Queering Islam and micropolitical disorientation
in Queer Muslim diasporas in contemporary literature and film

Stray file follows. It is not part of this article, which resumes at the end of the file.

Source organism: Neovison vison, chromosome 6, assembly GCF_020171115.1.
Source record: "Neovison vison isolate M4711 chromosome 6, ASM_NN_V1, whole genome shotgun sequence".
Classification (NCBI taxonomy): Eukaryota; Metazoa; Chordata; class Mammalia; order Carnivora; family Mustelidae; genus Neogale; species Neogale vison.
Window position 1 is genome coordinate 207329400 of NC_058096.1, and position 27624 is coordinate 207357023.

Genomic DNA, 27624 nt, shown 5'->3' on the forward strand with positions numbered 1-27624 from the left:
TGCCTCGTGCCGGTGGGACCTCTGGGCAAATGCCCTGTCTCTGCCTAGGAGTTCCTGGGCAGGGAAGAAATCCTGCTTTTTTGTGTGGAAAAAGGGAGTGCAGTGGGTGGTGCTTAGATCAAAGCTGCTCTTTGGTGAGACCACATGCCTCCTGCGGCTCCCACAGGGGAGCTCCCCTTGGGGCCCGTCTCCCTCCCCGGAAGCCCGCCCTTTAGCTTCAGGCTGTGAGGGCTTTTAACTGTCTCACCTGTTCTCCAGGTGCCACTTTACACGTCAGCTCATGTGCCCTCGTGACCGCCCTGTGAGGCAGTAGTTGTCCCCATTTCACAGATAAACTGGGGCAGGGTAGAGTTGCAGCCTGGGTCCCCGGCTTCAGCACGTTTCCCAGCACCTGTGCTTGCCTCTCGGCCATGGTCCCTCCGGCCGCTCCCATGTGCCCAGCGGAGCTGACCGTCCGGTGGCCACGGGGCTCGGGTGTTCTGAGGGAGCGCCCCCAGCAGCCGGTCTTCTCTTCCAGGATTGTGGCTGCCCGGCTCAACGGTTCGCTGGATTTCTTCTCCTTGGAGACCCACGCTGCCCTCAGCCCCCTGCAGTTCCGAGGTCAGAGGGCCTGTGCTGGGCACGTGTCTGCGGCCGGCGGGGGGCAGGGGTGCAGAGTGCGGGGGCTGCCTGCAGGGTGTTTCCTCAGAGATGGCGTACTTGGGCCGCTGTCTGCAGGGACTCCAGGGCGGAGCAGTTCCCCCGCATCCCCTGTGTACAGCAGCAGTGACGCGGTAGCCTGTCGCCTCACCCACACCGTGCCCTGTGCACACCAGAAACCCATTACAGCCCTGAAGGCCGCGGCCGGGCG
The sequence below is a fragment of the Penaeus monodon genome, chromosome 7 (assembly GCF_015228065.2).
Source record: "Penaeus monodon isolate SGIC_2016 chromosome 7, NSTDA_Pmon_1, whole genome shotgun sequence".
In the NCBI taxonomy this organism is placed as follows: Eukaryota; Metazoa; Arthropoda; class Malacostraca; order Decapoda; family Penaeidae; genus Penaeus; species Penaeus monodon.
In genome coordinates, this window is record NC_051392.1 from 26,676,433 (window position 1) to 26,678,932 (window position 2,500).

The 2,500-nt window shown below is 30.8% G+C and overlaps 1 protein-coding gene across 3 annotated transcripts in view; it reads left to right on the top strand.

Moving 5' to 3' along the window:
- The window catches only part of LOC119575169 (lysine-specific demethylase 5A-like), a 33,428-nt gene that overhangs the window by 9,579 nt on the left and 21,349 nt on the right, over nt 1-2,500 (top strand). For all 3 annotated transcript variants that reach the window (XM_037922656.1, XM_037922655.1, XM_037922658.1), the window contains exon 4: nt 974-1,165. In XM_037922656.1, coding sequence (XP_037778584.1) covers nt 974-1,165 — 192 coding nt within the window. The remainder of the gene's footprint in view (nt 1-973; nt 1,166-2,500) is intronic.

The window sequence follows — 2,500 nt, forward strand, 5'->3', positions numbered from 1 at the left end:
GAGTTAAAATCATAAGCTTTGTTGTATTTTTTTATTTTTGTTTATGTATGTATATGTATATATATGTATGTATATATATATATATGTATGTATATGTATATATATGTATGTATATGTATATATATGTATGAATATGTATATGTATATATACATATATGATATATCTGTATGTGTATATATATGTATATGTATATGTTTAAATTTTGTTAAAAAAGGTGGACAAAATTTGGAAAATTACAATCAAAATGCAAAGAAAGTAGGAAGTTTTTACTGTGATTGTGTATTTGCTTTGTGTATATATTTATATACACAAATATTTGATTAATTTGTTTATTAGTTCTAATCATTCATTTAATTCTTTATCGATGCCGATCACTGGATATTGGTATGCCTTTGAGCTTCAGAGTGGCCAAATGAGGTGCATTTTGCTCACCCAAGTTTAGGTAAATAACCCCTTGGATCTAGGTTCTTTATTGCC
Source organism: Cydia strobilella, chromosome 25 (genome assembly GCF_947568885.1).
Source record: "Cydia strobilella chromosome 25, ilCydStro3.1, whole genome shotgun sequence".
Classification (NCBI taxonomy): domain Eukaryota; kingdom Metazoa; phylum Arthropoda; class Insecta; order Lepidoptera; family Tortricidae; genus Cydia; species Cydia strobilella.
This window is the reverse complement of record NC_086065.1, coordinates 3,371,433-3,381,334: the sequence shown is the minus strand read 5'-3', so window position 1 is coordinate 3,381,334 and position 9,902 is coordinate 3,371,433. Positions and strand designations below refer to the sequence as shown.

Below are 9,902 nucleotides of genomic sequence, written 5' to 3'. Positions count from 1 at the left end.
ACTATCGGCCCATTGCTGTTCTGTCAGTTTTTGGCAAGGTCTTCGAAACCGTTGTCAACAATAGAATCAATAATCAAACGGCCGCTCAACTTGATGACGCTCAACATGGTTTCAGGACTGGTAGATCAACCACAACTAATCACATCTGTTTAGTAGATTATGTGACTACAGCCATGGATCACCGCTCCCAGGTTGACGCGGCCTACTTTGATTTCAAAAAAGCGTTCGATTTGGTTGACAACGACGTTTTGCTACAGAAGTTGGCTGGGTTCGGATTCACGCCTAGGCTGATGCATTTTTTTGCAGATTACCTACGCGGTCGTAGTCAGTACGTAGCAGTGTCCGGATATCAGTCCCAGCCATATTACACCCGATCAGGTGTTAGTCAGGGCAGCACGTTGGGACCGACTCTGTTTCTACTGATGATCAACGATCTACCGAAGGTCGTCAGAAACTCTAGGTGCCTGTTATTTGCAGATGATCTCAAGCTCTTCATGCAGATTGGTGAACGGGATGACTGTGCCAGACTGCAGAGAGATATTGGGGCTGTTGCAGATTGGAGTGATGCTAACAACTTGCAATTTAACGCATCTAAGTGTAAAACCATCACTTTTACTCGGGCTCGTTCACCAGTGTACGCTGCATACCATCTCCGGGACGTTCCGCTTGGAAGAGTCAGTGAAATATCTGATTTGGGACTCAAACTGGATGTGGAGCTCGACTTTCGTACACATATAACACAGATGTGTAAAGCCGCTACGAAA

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This chapter contextualises the book’s scholarly contribution. The chapter begins with a critical survey of the complex historical relationship between Islam and homosexuality, with attention to the work of Scott Kugle, Samar Habib, and Khaled El-Rouayheb. The chapter establishes that the current Islamist dismissal of homosexuality does not hold when considering Islam’s deeply embedded cultural homoeroticism. In dialogue with Joseph Massad and Habib, the chapter furthers a blended model of sexuality which strategically adopts constructionist and essentialist perspectives. This is aided by the elasticity and multivalence of the term queer, which is offered as an anti-normative positioning against the strictures of both Western homosexual ethnocentrism and Muslim homophobia. Inspired by the work of Gayatri Gopinath, Sara Ahmed, Gilles Deleuze and Félix Guattari, this chapter coins the term queer micropolitical disorientation, arguing that queer Muslims in the diaspora disorganise both nationalist and diasporic ideologies with their dissenting sexualities. The chapter proposes an antithetical methodology, via the work of Edward Said, Peter Morey and Amina Yaqin, which ‘writes back to power’ and which is attentive to cultural and political specificity.


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